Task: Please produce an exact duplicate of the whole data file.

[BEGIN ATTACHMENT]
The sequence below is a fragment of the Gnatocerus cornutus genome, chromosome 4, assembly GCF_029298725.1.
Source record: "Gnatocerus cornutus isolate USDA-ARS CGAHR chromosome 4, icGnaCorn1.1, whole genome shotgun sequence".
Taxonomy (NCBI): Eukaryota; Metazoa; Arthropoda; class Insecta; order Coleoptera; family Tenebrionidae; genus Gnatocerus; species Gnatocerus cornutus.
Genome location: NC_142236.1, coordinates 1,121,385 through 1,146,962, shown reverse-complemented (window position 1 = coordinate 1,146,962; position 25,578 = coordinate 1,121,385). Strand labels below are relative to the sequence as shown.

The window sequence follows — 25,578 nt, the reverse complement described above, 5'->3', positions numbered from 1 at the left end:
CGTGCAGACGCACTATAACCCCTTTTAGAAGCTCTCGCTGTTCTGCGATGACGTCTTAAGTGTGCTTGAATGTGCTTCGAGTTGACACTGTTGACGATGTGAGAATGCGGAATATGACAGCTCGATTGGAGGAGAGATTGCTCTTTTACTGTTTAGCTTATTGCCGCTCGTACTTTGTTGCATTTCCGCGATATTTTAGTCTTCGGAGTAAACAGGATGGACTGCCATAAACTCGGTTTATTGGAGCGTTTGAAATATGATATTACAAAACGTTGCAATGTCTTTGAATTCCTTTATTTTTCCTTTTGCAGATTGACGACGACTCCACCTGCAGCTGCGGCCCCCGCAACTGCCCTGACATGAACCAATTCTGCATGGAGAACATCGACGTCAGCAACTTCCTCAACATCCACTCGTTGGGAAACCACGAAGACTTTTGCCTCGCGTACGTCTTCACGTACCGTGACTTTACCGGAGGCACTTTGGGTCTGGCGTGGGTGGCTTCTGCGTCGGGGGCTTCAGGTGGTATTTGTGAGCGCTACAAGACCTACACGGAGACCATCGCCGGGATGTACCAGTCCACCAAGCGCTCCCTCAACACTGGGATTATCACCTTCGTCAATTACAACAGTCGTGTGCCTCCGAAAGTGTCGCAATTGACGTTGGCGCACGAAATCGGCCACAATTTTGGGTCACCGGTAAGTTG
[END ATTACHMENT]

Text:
The sequence below is a fragment of the Gnatocerus cornutus genome, chromosome 4, assembly GCF_029298725.1.
Source record: "Gnatocerus cornutus isolate USDA-ARS CGAHR chromosome 4, icGnaCorn1.1, whole genome shotgun sequence".
Taxonomy (NCBI): Eukaryota; Metazoa; Arthropoda; class Insecta; order Coleoptera; family Tenebrionidae; genus Gnatocerus; species Gnatocerus cornutus.
Genome location: NC_142236.1, coordinates 1,121,385 through 1,146,962, shown reverse-complemented (window position 1 = coordinate 1,146,962; position 25,578 = coordinate 1,121,385). Strand labels below are relative to the sequence as shown.

The window sequence follows — 25,578 nt, the reverse complement described above, 5'->3', positions numbered from 1 at the left end:
CGTGCAGACGCACTATAACCCCTTTTAGAAGCTCTCGCTGTTCTGCGATGACGTCTTAAGTGTGCTTGAATGTGCTTCGAGTTGACACTGTTGACGATGTGAGAATGCGGAATATGACAGCTCGATTGGAGGAGAGATTGCTCTTTTACTGTTTAGCTTATTGCCGCTCGTACTTTGTTGCATTTCCGCGATATTTTAGTCTTCGGAGTAAACAGGATGGACTGCCATAAACTCGGTTTATTGGAGCGTTTGAAATATGATATTACAAAACGTTGCAATGTCTTTGAATTCCTTTATTTTTCCTTTTGCAGATTGACGACGACTCCACCTGCAGCTGCGGCCCCCGCAACTGCCCTGACATGAACCAATTCTGCATGGAGAACATCGACGTCAGCAACTTCCTCAACATCCACTCGTTGGGAAACCACGAAGACTTTTGCCTCGCGTACGTCTTCACGTACCGTGACTTTACCGGAGGCACTTTGGGTCTGGCGTGGGTGGCTTCTGCGTCGGGGGCTTCAGGTGGTATTTGTGAGCGCTACAAGACCTACACGGAGACCATCGCCGGGATGTACCAGTCCACCAAGCGCTCCCTCAACACTGGGATTATCACCTTCGTCAATTACAACAGTCGTGTGCCTCCGAAAGTGTCGCAATTGACGTTGGCGCACGAAATCGGCCACAATTTTGGGTCACCGGTAAGTTG